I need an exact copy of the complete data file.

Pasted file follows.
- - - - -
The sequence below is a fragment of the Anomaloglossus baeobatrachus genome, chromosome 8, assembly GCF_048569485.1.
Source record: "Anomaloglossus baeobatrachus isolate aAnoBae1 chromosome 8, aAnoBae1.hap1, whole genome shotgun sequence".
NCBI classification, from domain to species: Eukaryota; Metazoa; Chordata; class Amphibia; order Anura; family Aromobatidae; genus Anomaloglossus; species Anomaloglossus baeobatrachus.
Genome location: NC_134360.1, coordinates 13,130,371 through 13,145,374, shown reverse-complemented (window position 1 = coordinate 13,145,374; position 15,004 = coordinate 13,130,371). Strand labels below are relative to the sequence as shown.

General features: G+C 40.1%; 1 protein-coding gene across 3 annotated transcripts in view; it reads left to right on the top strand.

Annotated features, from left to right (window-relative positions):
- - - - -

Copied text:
The sequence below is a fragment of the Anomaloglossus baeobatrachus genome, chromosome 8, assembly GCF_048569485.1.
Source record: "Anomaloglossus baeobatrachus isolate aAnoBae1 chromosome 8, aAnoBae1.hap1, whole genome shotgun sequence".
NCBI classification, from domain to species: Eukaryota; Metazoa; Chordata; class Amphibia; order Anura; family Aromobatidae; genus Anomaloglossus; species Anomaloglossus baeobatrachus.
Genome location: NC_134360.1, coordinates 13,130,371 through 13,145,374, shown reverse-complemented (window position 1 = coordinate 13,145,374; position 15,004 = coordinate 13,130,371). Strand labels below are relative to the sequence as shown.

General features: G+C 40.1%; 1 protein-coding gene across 3 annotated transcripts in view; it reads left to right on the top strand.

Annotated features, from left to right (window-relative positions):